Sadly, there are too few streetscape photos from before the Great Fire of 1871 to be able to stitch together a comprehensive picture of early Chicago. The best we can hope for are hand-drawn map overlays. And, voila!, the Smithsonian has done just that. Using a pocket map from an 1868 guidebook plotting the city grid, lot divisions, and building footprints during boom time, Smithsonian Mag fashioned a lens overlay atop a modern-day satellite map. There was a surprising amount of urban development by 1868, already fanning out into the Near West, Near South, and Near North Sides, and along Milwaukee Ave as far as Western. But the coolest revelation of the lens feature is reached by dragging it up and down the waterfront to see how much landfill has been added in a century-and-a-half— most dramatic in the Loop and South Loop.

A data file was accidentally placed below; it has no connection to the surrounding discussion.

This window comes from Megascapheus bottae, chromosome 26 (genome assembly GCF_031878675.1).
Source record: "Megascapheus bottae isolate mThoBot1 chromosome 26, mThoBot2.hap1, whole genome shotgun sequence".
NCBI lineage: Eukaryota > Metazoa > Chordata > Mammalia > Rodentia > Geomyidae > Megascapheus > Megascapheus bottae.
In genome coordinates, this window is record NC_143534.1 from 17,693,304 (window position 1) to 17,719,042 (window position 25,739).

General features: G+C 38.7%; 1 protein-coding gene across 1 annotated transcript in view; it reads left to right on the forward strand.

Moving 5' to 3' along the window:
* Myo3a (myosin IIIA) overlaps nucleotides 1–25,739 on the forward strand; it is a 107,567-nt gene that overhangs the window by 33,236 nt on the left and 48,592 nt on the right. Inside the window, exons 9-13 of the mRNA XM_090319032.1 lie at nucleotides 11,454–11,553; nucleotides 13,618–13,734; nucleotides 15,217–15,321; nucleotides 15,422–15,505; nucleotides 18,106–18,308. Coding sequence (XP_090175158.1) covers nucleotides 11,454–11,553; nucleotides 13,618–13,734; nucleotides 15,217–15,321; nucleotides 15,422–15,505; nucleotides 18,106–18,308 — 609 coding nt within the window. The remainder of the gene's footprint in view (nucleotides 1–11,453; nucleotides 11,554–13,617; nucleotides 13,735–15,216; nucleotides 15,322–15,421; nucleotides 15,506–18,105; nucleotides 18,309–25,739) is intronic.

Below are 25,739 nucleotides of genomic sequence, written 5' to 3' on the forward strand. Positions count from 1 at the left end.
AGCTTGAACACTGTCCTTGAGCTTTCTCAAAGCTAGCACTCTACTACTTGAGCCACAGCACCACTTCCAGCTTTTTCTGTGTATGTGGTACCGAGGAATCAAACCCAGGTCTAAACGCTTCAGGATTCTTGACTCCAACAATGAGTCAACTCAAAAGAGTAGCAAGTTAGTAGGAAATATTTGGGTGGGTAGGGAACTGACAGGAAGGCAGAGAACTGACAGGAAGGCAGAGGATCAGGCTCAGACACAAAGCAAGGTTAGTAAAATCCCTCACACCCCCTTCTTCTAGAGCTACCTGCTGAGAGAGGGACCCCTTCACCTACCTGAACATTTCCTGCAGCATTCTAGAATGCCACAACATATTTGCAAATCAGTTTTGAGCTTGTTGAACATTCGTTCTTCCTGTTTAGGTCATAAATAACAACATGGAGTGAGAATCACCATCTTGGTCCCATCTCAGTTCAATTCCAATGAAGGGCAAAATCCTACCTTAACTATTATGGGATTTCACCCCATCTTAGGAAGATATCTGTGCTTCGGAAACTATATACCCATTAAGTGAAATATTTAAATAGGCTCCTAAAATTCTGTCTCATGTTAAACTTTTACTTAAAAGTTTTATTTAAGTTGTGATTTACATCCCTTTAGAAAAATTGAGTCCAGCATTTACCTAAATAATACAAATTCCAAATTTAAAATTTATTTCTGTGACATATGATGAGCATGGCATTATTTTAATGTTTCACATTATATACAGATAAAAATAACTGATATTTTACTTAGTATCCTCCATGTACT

·What Did Chicago Look Like Before the Great Fire? [Smithsonian Mag]
·Interactive Smithsonian Map Shows What City Looked Like Before the Great Chicago Fire [Huff Po]
·Cool Map Thingy Posts [Curbed Chicago]